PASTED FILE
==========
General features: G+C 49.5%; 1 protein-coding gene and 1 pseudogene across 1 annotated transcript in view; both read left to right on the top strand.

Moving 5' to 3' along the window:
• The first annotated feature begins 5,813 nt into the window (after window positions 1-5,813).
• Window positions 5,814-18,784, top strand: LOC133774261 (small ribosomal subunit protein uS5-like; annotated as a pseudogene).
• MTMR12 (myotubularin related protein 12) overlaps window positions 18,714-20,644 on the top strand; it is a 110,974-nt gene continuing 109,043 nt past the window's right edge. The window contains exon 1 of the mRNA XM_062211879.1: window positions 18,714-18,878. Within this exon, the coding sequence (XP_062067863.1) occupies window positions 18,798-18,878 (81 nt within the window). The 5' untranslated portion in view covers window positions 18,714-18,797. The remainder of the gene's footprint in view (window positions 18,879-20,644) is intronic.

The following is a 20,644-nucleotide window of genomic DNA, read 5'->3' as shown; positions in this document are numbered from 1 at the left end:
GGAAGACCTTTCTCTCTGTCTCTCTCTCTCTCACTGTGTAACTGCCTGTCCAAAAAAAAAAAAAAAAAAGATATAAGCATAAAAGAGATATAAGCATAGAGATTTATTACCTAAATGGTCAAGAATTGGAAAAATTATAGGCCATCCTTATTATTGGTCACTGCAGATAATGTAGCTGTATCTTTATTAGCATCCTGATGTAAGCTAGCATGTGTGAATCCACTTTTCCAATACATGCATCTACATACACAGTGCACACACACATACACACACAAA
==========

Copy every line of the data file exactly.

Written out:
General features: G+C 49.5%; 1 protein-coding gene and 1 pseudogene across 1 annotated transcript in view; both read left to right on the top strand.

Moving 5' to 3' along the window:
• The first annotated feature begins 5,813 nt into the window (after window positions 1-5,813).
• Window positions 5,814-18,784, top strand: LOC133774261 (small ribosomal subunit protein uS5-like; annotated as a pseudogene).
• MTMR12 (myotubularin related protein 12) overlaps window positions 18,714-20,644 on the top strand; it is a 110,974-nt gene continuing 109,043 nt past the window's right edge. The window contains exon 1 of the mRNA XM_062211879.1: window positions 18,714-18,878. Within this exon, the coding sequence (XP_062067863.1) occupies window positions 18,798-18,878 (81 nt within the window). The 5' untranslated portion in view covers window positions 18,714-18,797. The remainder of the gene's footprint in view (window positions 18,879-20,644) is intronic.

The following is a 20,644-nucleotide window of genomic DNA, read 5'->3' as shown; positions in this document are numbered from 1 at the left end:
GGAAGACCTTTCTCTCTGTCTCTCTCTCTCTCACTGTGTAACTGCCTGTCCAAAAAAAAAAAAAAAAAAGATATAAGCATAAAAGAGATATAAGCATAGAGATTTATTACCTAAATGGTCAAGAATTGGAAAAATTATAGGCCATCCTTATTATTGGTCACTGCAGATAATGTAGCTGTATCTTTATTAGCATCCTGATGTAAGCTAGCATGTGTGAATCCACTTTTCCAATACATGCATCTACATACACAGTGCACACACACATACACACACAAA